Las Vegas seemed like an unlikely place to be thinking and talking about hospice and palliative care. However, last week, about twenty hospice providers sat in a classroom at a Roseman University auditorium to discuss the present and future of hospice and palliative care in Nevada. Not far from the glitz of The Strip, and concurrent with the World Series of Poker, we discussed the joys and challenges of providing serious illness and end-of-life care in Nevada. Different providers—large and small, for-profit and nonprofit—shared openly. We were also honored to be joined by Sue Negreen of the California Hospice and Palliative Care Association.  
Pictured on their way to Roseman Univ auditorium are NHPCO CEO and President Edo Banach, Director of Marketing Kendra Schilling, Executive Vice President and Chief Operating Officer John Mastrojohn, and Infinity Hospice Care Vice President Brian Bertram at the wheel.
This was a vivid reminder that no matter the geography or tax-status, hospice touches lives of real people in all places. It touches folks from the right and left, the mountains, and the city. We must cherish, protect and grow the benefit to reach more folks with the unique person-centered, interdisciplinary care model that is the hallmark of hospice and palliative care.  

We spoke about the fact that we are facing more challenges today than in the past. Being a hospice provider is far more complex than it was four decades ago. Oversight, scrutiny and increasing compliance demands are only a few of these things that concern us all. We’re all facing ongoing change. That said, we should never forget that with change comes a valuable opportunity for us to innovate and continually examine what we do, how we do it, and what the needs are of those we serve.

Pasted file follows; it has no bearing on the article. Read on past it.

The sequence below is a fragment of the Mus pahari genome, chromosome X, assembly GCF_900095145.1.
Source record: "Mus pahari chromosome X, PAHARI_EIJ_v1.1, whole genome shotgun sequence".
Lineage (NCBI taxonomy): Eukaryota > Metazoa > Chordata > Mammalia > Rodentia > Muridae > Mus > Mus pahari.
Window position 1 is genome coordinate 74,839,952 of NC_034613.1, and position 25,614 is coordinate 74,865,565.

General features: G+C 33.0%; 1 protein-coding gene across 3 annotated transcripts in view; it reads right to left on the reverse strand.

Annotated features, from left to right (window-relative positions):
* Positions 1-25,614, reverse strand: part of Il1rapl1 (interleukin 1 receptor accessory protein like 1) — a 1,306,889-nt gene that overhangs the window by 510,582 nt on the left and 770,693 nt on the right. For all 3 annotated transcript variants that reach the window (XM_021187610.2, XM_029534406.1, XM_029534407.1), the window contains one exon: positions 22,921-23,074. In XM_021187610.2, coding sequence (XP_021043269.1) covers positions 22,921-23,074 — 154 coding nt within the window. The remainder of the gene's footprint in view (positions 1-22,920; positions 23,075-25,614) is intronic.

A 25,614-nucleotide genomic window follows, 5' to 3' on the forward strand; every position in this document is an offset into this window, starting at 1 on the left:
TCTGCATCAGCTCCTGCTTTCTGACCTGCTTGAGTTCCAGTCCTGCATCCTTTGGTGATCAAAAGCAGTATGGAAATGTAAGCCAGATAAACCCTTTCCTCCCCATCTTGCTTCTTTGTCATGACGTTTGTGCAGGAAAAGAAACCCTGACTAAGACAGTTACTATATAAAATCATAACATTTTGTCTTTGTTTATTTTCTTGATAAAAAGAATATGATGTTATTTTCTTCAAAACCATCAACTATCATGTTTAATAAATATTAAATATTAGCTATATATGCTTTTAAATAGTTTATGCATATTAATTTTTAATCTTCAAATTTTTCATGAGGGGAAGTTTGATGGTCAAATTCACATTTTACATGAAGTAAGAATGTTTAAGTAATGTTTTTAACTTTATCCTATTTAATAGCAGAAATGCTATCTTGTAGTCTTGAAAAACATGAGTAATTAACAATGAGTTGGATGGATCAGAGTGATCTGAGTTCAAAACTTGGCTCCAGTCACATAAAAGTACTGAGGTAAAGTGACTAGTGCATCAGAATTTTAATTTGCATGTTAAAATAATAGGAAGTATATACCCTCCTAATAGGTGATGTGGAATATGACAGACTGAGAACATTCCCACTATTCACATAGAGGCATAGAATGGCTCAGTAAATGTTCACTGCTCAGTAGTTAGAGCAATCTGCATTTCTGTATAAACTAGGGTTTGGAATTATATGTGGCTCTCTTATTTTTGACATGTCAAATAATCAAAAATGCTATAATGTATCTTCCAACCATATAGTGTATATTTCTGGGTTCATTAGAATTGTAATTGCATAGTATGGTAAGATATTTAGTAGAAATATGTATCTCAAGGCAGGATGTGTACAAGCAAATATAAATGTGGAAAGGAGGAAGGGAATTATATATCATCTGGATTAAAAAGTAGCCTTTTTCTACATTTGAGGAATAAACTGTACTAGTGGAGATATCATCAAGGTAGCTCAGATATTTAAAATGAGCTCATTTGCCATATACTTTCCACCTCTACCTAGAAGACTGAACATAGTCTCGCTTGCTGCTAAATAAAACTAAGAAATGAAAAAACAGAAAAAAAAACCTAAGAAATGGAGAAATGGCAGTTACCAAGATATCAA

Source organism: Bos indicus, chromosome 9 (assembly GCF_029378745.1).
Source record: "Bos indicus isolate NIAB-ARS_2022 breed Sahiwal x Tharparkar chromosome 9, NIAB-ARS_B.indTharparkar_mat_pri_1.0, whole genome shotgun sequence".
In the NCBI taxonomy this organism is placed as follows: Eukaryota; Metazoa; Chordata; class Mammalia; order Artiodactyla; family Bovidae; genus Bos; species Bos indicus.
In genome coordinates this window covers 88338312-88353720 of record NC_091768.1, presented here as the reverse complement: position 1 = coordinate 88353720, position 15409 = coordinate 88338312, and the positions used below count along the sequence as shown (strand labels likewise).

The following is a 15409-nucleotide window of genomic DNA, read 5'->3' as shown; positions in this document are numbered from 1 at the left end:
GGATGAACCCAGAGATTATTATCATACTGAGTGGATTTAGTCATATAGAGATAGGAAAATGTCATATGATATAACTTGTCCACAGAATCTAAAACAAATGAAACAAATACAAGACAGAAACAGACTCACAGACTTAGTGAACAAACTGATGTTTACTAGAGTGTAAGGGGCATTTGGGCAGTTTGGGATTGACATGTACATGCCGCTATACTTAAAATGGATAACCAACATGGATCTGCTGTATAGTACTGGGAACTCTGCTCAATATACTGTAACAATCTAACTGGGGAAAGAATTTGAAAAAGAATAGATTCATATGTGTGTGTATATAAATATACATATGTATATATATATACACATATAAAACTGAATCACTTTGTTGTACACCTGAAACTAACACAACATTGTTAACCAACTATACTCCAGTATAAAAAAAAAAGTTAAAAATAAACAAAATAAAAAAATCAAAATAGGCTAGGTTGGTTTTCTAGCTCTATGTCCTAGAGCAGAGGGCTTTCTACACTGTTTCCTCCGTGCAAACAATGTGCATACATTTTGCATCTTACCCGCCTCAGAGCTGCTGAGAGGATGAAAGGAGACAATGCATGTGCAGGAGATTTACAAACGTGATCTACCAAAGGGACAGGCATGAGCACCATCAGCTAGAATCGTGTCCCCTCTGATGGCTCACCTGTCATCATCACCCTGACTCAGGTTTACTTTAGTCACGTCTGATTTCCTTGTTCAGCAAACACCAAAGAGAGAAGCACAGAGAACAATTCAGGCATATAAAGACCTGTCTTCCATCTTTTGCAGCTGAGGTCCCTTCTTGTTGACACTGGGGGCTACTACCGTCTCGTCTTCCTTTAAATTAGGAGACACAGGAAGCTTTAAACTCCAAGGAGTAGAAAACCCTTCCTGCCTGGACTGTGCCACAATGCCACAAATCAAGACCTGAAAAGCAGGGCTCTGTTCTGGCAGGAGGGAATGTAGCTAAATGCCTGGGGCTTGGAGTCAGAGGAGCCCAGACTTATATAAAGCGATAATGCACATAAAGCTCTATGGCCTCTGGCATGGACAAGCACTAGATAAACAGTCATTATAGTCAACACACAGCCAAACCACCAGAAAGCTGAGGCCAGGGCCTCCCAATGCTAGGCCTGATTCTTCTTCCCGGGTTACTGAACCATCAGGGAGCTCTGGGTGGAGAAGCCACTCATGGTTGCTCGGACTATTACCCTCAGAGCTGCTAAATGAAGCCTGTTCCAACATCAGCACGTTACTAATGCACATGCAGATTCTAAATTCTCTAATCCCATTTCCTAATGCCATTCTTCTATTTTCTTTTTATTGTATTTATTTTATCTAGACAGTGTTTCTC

I want to be clear about the fact that innovation is not about recreating the wheel. We have the tools we need—that bottled passion and compassion, and four decades of experience meeting the needs of patients and families. The work that all of us are doing, ultimately, is about the people we serve, and the passion for them is what keeps us united and moving forward in our shared mission. I’m so pleased to see that passion firsthand.

The first stop on Edo’s Listening Tour – Las Vegas.

While in Las Vegas, we also had the opportunity to visit with two engaged NHPCO members. Both are providing excellent, thoughtful care to patients and their families. Little touches like a painted window at one site make all the difference in a patient’s last days.  The people providing care at both programs—clearly passionate about their difficult work—make the biggest difference of all. 

During one visit, we watched a chef at an inpatient center lovingly prepare lunch for her residents, who she looked in after earlier in the day to make sure that she was making them something they would want and enjoy. Now, that is patient-centered care.